A recent study conducted by the University College of London contrasts prior claims that marijuana use lowers IQ. The study and its results were presented at the European Conference of Neuropsychopharmacology in Berlin.
The study was performed on over 2,000 students, and information was gathered at age 8 and again at age 15. The goal was to determine if cannabis use and/or other substances such as alcohol and drugs do in fact cause a decline in IQ. Results showed “no relationship between cannabis use and lower IQ at age 15,” and a report from The Washington Post stated “even heavy marijuana use wasn’t associated with IQ.”
The study did take into account the other socioeconomic factors that exist as part of one’s education and use, stating that “in particular alcohol use was found to be strongly associated with IQ decline,” and there were “no other factors were found to be predictive of IQ change.”
According to a recent report from Pew Research Center, “About seven-in-ten (69%) Americans believe alcohol is more harmful to a person’s health than marijuana.”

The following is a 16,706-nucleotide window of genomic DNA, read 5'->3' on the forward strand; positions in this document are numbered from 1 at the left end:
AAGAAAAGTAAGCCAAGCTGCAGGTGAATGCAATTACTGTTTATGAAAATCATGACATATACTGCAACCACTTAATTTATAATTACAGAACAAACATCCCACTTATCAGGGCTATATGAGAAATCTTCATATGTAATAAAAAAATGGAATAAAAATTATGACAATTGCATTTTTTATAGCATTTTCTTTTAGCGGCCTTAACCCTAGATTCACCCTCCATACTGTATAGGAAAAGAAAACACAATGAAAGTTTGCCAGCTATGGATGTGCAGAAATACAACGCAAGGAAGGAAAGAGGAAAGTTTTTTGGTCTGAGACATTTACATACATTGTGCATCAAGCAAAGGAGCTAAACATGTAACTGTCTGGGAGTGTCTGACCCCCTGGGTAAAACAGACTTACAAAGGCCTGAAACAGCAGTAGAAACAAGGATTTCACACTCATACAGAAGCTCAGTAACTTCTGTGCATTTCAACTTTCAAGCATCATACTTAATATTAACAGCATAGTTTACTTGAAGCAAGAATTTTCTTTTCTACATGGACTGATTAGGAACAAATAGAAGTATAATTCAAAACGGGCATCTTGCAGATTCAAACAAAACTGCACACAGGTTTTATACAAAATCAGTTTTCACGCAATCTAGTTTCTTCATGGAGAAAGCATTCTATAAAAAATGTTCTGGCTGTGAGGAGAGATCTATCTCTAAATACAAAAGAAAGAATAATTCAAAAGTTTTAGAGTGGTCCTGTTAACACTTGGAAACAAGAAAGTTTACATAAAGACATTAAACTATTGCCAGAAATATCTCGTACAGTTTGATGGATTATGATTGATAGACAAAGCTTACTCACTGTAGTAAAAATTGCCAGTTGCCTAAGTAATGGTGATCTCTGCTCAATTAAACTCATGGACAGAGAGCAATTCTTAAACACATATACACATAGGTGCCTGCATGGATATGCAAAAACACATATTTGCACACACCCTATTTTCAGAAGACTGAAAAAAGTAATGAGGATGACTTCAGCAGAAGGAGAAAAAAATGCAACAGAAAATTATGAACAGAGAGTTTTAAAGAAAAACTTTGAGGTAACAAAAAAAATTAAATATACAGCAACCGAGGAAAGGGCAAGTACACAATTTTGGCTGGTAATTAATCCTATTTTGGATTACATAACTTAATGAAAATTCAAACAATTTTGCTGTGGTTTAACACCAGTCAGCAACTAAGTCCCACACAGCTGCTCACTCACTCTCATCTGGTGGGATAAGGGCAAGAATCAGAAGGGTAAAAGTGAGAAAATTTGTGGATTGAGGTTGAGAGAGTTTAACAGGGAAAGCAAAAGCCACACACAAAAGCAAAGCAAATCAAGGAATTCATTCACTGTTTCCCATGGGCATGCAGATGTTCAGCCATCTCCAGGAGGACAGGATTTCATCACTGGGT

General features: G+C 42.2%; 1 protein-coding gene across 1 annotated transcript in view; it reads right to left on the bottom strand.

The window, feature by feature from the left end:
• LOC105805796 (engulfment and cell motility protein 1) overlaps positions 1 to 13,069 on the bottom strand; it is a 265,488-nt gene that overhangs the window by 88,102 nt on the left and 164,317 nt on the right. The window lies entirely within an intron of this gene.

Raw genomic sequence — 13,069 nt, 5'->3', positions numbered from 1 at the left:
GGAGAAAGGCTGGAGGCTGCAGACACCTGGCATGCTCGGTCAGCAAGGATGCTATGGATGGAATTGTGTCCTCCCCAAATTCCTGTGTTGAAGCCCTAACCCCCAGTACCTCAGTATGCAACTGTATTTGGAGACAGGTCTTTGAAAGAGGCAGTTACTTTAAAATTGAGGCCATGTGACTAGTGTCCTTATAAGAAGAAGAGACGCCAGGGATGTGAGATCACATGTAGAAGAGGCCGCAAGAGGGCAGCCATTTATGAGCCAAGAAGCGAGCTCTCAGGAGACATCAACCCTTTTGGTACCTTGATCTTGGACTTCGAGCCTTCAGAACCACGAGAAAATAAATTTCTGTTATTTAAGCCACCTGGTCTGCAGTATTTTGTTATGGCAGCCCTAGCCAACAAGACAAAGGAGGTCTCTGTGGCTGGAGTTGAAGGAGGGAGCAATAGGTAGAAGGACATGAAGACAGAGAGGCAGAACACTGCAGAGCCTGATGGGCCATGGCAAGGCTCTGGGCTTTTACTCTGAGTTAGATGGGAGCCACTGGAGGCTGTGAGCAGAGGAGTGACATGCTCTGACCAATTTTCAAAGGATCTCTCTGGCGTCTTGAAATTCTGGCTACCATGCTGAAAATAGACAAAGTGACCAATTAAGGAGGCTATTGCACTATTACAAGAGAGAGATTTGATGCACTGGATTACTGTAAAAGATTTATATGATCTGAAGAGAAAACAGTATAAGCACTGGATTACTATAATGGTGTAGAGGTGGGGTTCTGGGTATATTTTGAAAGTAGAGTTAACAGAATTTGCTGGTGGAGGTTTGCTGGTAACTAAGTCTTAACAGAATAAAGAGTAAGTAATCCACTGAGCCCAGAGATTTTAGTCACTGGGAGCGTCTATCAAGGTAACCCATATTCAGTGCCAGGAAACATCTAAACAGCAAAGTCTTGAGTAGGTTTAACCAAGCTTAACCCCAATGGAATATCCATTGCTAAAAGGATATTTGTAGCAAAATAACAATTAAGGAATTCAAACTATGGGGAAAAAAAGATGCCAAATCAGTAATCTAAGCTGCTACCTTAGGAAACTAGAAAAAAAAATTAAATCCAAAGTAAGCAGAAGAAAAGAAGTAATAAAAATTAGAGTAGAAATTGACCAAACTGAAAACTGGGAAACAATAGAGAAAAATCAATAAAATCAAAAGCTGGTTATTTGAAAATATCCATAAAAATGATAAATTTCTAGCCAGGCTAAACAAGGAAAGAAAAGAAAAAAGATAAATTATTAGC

The study should be indicative of a more thorough examination of the many health benefits cannabis carries, and a removal of the outdated stigma that marijuana users are generally less intelligent than non-users. Author of the study Claire Mokrysz mentioned that “this is a potentially important public health message- the belief that cannabis is particularly harmful may detract focus from and awareness of other potentially harmful behaviors.”
The evidence in this report will hopefully make a big difference in the thinking of governments and organizations that seem to be presently focusing on marijuana use alone, leaving out the other obvious and differing variables that people are faced with throughout their lives. The case is hopefully the first in a positive chain of awareness that will allow society to step back and reevaluate what is actually detrimental to us.
BY NATHAN FOISY